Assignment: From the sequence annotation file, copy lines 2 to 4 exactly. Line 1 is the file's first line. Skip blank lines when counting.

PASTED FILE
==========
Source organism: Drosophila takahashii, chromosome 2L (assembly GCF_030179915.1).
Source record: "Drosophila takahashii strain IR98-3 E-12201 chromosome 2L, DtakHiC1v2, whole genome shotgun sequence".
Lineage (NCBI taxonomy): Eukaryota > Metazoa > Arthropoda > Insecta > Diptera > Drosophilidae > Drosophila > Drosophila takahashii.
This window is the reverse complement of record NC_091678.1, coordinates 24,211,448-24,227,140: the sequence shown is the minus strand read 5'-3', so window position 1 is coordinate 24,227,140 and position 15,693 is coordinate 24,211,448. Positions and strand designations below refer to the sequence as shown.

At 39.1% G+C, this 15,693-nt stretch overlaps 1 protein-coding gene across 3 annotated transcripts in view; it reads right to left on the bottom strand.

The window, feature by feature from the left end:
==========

Source record: "Drosophila takahashii strain IR98-3 E-12201 chromosome 2L, DtakHiC1v2, whole genome shotgun sequence".
Lineage (NCBI taxonomy): Eukaryota > Metazoa > Arthropoda > Insecta > Diptera > Drosophilidae > Drosophila > Drosophila takahashii.
This window is the reverse complement of record NC_091678.1, coordinates 24,211,448-24,227,140: the sequence shown is the minus strand read 5'-3', so window position 1 is coordinate 24,227,140 and position 15,693 is coordinate 24,211,448. Positions and strand designations below refer to the sequence as shown.